Twins' top prospects starting slow, battling injuries

It's been a slow start for the top prospects.
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The Twins have the second-best record entering play as of Tuesday, April 30. Meanwhile in the minor leagues, their prospect pool was well regarded as the eighth-best farm system in baseball, according to MLB.com, when they opened the season.

High rankings or not, Minnesota's top prospects aren't off to the best of starts due to simple struggles or injuries.

Here's how the top prospects have performed so far.

No. 1 Royce Lewis, shortstop

Lewis is off to a slow start in Class A+ Fort Myers. In 22 games, Lewis is hitting just .195 with three extra-base hits and an OPS of .538 in 87 at-bats.

This is technically Lewis' third season in the minor leagues since being drafted first overall in the 2017 MLB Draft. He split time at Fort Myers last season and put up better numbers than this year, slashing .255/.327/.399 (.726 OPS). 

But it's also important to remember he's still just 19-years-old, which is still on the younger side for the average player in his league. He also dominated rookie ball and Low-A ball in 2018, hitting .313 with an .853 OPS at Cedar Rapids, so it's not like he can't hit.

No. 2 Alex Kirilloff, first base

Kirilloff, who was the team's minor league player of the year in 2018, hasn't played a game this season because he's dealing with a wrist injury that's kept him on the injured list.

The Twins decided to move him from outfield to first base for the upcoming season, too. After missing all of 2017 with Tommy Johny surgery, Kirilloff rebounded for a big 2018 at the plate, slashing .348/.392/.578.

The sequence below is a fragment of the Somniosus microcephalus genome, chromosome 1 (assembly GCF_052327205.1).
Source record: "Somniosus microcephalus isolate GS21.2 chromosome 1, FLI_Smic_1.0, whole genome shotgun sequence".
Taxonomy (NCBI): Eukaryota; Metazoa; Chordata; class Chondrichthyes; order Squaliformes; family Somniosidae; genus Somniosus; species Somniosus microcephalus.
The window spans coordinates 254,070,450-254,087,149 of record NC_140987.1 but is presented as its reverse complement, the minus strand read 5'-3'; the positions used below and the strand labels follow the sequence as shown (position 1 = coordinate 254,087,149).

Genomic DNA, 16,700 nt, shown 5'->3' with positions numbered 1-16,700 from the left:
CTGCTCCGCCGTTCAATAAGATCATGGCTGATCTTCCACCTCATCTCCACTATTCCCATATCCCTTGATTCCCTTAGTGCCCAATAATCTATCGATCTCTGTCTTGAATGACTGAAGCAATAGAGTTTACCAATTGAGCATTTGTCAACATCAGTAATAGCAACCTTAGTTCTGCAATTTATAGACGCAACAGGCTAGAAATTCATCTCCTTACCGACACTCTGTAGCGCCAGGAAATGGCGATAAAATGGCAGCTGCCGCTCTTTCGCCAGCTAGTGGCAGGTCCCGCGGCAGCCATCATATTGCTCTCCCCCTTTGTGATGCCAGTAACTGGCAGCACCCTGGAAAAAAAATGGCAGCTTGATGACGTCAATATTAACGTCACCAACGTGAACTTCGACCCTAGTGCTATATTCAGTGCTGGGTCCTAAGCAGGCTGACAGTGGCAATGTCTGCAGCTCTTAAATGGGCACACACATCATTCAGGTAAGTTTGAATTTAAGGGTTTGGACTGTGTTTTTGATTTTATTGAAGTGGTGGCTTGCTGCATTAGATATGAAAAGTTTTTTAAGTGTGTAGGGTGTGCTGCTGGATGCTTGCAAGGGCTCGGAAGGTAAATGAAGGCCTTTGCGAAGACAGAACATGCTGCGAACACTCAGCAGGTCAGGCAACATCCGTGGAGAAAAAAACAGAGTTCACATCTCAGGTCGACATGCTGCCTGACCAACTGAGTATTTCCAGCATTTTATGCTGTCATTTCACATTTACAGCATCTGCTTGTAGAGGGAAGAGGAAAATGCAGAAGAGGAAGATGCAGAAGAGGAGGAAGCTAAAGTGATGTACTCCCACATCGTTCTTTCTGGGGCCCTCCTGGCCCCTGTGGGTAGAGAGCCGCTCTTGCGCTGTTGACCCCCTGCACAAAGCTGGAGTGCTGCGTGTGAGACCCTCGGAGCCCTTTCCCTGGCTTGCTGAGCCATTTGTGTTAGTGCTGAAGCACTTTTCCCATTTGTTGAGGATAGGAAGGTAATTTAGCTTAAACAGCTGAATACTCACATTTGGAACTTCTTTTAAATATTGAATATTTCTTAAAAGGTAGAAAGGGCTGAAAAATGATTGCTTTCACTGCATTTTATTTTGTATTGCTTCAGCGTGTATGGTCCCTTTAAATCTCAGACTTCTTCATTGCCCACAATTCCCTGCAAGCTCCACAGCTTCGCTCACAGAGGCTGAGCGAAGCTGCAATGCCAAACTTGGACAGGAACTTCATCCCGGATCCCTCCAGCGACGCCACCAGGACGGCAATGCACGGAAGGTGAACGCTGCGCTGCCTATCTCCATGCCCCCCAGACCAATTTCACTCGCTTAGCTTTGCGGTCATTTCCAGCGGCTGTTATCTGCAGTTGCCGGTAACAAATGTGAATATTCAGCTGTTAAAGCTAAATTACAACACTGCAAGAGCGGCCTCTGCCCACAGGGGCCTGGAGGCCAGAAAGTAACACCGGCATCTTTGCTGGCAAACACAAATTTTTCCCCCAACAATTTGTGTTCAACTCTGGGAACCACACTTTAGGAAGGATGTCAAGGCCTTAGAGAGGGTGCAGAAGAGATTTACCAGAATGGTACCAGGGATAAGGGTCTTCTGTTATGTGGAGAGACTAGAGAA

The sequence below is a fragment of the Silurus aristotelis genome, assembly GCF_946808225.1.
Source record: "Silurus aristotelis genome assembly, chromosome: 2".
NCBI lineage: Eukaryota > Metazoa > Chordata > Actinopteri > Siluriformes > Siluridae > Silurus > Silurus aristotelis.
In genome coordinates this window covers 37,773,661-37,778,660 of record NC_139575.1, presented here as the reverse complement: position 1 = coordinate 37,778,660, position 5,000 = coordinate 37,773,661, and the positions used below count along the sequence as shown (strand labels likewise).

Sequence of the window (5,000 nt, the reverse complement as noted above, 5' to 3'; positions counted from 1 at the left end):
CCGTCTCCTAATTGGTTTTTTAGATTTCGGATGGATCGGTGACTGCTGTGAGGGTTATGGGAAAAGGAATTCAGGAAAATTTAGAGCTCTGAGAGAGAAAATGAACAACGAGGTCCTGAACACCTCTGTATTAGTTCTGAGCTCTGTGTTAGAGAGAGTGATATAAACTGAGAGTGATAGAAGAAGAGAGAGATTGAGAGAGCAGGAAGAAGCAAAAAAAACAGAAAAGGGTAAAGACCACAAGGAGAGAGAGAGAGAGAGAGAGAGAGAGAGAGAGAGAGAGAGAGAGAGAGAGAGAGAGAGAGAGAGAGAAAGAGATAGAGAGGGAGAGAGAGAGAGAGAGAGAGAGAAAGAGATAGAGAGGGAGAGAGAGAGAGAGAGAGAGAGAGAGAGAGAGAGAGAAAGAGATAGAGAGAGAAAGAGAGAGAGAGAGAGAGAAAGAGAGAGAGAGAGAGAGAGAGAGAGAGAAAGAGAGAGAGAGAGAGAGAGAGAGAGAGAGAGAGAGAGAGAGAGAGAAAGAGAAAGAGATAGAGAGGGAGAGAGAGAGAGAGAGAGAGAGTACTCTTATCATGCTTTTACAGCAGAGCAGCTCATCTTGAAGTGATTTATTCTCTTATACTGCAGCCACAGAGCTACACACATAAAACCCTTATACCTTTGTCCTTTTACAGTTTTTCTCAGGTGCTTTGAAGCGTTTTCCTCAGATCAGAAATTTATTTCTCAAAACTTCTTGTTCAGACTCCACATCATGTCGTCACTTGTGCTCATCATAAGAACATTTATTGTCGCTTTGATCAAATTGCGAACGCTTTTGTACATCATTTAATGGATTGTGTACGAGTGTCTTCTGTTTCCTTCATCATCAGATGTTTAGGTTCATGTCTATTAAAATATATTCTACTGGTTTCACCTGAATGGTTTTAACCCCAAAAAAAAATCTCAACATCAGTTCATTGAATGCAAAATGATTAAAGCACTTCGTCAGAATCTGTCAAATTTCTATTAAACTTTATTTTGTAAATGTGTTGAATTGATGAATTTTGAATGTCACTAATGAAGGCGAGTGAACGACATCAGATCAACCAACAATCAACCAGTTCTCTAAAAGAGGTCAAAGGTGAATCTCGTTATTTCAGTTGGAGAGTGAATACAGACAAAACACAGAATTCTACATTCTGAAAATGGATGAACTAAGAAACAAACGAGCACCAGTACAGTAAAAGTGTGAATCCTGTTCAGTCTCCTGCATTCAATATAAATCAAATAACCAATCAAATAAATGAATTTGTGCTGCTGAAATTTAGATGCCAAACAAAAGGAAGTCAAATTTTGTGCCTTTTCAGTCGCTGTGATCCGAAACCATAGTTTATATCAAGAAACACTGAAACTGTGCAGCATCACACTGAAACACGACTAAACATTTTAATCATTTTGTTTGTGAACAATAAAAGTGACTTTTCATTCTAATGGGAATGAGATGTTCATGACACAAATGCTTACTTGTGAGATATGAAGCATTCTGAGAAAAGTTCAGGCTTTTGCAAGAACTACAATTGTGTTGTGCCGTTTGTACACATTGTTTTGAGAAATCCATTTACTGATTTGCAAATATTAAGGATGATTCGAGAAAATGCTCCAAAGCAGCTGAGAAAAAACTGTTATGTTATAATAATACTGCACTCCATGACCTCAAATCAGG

He's currently in Double-A Pensacola.

No. 3 Brusdar Graterol, starting pitcher

Graterol is off to a solid start in Pensacola. In five starts, he owns an ERA of 2.30 in 27 innings and has struck out 28 batters to 12 walks. Opponents are hitting a weak .148 against him.

The 20-year-old has a big fastball and was touching 100 mph in the winter league this offseason, according to the Star Tribune.

If he can keep putting up impressive numbers, he'll likely be headed to Triple-A Rochester by summer time.

No. 4 Wander Javier, shortstop

Javier was dealing with a quad injury when camp opened in February and has yet to pitch in a minor league game this season. Earlier this month, he reported to extended spring training where he's building up strength.

He also missed all of 2018 with a torn labrum, but MLB.com notes he'll report to Cedar Rapids once healthy.

No. 5 Trevor Larnach, outfield

Last year's top draft pick is also off to a mediocre start in Fort Myers, as he's slashing .256/.309/.337 and is still looking for his first home run of the season in 22 games.

The right fielder showed power between rookie ball and Cedar Rapids in 2018, with 19 extra-base hits in 42 games for a .500 slugging percentage.

No. 6 Brent Rooker, 1B/OF

Rooker's power is for real. After being drafted 35th overall in 2017, he owns a career slugging percentage of .494. 

He's currently playing at the Triple-A level and is slugging .464, but has a batting average of just .214 with 28 strikeouts in 16 games.

Although he still needs to be a more rounded hitter, it's likely he'll be the first player called up to the Twins, given his power and the fact he's already 24-years-old.

Other notables 

Nick Gordon (No. 10 prospect), who's still just 23 but has already played five seasons, has also yet to play this season. At the beginning of the month, Gordon was dealing with stomach issues that kept him shelved. It's unclear if that's still what's bugging him.

Lewis Thorpe, who's Minnesota's eighth-best prospect and the reigning minor league pitcher of the year, has an ERA of 6.91 in five starts at Rochester. He is, however, leading the International League in strikeouts. 

Blayne Enlow, another top pitching prospect (9th overall) has an ERA of 7.64 in Cedar Rapids in four starts.

Luckily, the Twins are off to a nice start and won't be rushing any of these players up to the big leagues anytime soon.

It's still early in the season and it's foolish to write any of these players off, and anyone with a betting hand would likely put some money on them turning things around. 

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